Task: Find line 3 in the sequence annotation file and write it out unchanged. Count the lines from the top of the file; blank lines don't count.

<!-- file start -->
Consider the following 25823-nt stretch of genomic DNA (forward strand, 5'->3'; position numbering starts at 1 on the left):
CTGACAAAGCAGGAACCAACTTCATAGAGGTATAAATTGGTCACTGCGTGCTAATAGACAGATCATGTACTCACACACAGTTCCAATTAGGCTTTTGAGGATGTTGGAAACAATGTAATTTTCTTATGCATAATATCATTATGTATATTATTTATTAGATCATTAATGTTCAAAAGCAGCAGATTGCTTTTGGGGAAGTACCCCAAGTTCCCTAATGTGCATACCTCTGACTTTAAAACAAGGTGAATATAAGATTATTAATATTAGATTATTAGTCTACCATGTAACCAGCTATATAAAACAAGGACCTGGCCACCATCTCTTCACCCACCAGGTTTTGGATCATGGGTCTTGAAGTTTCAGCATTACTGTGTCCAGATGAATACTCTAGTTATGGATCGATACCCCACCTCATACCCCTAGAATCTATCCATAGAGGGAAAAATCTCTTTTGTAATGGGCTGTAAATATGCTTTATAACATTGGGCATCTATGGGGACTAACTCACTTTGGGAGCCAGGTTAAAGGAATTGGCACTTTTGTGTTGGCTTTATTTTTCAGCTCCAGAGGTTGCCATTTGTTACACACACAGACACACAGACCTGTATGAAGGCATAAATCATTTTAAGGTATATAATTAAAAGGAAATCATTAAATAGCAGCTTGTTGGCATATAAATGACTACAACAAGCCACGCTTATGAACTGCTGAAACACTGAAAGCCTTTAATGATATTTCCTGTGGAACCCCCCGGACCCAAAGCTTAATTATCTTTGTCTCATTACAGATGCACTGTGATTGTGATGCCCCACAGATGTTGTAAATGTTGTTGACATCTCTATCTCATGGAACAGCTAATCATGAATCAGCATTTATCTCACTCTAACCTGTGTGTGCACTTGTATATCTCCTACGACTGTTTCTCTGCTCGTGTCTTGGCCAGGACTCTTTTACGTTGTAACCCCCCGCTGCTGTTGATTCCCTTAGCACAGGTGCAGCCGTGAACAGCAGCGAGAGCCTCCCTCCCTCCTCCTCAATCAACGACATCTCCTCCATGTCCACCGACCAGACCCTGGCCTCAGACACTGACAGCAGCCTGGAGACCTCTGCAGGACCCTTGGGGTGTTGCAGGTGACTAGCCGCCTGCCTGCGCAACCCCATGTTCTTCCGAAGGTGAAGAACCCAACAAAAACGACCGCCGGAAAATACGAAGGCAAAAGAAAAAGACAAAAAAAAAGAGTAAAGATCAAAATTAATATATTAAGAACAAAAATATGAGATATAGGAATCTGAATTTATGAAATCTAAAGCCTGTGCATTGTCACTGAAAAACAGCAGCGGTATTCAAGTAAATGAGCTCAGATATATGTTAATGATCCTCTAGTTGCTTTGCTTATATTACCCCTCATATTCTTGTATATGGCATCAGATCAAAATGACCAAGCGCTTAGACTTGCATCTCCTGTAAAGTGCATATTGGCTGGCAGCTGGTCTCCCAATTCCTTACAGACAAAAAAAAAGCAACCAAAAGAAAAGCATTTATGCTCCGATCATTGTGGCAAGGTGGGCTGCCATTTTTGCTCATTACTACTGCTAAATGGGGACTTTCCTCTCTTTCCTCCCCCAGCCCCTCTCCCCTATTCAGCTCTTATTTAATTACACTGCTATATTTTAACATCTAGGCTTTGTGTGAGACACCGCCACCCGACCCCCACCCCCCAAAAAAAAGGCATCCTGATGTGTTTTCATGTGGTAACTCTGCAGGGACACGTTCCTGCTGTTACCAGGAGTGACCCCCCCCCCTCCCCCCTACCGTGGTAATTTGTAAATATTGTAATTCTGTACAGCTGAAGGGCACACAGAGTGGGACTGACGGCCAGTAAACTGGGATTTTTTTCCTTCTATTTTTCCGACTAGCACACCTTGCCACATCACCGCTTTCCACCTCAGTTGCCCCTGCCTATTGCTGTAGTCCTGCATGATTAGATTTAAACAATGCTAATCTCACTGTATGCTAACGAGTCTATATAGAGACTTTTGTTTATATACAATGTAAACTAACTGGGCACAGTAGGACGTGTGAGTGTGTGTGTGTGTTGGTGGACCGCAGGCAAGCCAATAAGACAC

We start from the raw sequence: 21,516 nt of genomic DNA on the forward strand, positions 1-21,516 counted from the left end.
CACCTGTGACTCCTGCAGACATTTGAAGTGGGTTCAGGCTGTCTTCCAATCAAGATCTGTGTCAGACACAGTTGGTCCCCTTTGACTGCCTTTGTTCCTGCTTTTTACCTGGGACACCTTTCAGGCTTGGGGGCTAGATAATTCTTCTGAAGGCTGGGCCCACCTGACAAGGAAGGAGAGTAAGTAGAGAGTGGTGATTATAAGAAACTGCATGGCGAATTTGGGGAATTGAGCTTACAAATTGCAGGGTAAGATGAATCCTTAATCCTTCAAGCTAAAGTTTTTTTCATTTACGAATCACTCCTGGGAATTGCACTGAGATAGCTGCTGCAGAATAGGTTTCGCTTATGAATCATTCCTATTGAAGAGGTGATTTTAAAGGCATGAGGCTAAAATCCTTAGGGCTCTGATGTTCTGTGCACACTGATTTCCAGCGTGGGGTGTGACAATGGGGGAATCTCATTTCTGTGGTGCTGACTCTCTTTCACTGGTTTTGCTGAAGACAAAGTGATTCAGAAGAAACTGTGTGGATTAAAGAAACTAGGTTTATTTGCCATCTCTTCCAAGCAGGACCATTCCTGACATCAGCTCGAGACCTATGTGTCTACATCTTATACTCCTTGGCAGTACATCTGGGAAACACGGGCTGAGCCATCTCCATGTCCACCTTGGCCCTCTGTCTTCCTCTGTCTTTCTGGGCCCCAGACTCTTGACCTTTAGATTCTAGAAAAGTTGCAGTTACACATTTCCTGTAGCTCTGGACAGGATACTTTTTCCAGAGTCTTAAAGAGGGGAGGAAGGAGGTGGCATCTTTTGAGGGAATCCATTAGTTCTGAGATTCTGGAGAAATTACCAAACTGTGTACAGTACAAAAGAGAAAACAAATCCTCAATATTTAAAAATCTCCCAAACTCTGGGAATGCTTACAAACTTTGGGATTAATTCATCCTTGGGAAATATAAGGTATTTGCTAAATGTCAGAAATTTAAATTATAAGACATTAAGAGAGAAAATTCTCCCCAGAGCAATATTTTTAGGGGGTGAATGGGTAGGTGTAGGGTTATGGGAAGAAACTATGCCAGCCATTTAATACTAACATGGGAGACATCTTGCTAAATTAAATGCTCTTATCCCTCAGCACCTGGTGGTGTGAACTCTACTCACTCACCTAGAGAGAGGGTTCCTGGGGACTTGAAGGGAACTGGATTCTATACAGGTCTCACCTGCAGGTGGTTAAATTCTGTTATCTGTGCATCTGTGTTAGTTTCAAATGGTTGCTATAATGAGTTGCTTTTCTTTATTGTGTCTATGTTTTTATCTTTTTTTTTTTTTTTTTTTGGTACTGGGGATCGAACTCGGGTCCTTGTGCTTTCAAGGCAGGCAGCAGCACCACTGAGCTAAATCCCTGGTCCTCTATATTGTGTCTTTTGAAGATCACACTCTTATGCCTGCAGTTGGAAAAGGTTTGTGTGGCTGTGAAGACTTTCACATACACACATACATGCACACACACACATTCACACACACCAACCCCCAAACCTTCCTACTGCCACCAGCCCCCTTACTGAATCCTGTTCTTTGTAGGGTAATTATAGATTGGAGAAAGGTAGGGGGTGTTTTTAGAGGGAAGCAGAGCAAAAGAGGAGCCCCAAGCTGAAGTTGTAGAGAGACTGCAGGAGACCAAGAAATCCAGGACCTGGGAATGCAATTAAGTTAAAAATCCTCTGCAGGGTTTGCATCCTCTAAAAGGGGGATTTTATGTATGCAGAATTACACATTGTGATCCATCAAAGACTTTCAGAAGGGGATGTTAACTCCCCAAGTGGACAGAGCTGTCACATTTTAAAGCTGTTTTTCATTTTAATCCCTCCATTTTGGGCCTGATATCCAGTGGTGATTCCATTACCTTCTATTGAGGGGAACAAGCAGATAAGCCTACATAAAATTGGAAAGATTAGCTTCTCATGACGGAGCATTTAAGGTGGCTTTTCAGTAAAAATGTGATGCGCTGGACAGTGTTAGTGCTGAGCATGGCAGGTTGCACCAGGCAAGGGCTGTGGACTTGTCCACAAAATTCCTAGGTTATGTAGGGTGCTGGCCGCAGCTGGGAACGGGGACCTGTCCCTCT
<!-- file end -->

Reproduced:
We start from the raw sequence: 21,516 nt of genomic DNA on the forward strand, positions 1-21,516 counted from the left end.